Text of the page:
Tuesday, June 30, 2009

New Beginnings (are there any other kind?)

The Upper Mississippi River has been flowing in about the same configuration as it does today, give or take a bit here and there, for the last 132,000 or so years, since the retreat of the Illinoian Glacier. Amazing how little yet how much have changed over such a long time.

And it was about 20 years ago (20 years ago March 13 to be exact), that Sir Timothy Berners-Lee invented this world-changing layer (the world wide web) on top of the Internet. Amazing how far it's come and what impact it's had in such a short time.

Now we bring the two elements together. The old Mississippi and a much younger medium will meet in this blog - mostly on and sometimes off - on a semi-routine, somewhat-regular basis, to muse on the happenings in the region and here in DC that might have an impact on that grand body of water and those who live, play and work on and nearby it.

This blog isn't the only place where you can find news from the Northeast-Midwest Institute on Upper Mississippi River Basin matters. There are our:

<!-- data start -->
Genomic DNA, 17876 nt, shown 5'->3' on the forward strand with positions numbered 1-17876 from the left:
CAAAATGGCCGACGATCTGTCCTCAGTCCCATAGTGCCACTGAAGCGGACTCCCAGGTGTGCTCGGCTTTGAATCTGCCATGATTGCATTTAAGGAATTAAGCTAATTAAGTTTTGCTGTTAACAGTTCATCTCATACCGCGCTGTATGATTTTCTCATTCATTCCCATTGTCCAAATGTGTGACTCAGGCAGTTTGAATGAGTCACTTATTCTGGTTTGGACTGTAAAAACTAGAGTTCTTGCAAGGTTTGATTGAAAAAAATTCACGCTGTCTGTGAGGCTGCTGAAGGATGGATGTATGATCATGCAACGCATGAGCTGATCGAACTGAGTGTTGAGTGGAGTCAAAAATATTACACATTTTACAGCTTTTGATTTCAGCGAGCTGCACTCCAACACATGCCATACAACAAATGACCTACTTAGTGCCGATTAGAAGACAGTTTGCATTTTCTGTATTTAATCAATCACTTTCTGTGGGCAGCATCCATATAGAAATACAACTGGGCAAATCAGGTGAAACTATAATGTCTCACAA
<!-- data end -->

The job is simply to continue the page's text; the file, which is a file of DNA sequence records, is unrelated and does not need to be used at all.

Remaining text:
• Old-fashioned website (http://nemw.org)
  • Facebook page (http://www.facebook.com/pages/Northeast-Midwest-Institute-Upper-Mississippi-River-Basin/123261105389)
  • Flickr photo site (http://www.flickr.com/photos/nemwinstitute_mississippi/)
And you can follow our tweets on Twitter, where we are @NEMWIUpperMiss

You know the drill. You can visit the sites, themselves. We can show up on your mobile device. We can stream to you RSS reader. And if you are really old fashioned, you can email me, Mark Gorman, at mgorman@nemw.org and get on a emailing notification list for our monthly "Upper Mississippi River Basin Update." See! We can be quaint as well as innovative!

Social networking only works if you are involved in it from that end, as well. So comment on the blogs, become a Facebook fan, send us your photos to add to our Flickr site, and tweet back at us, as we build a real and virtual new community to help the grand old River that we all know and love. - Mark Gorman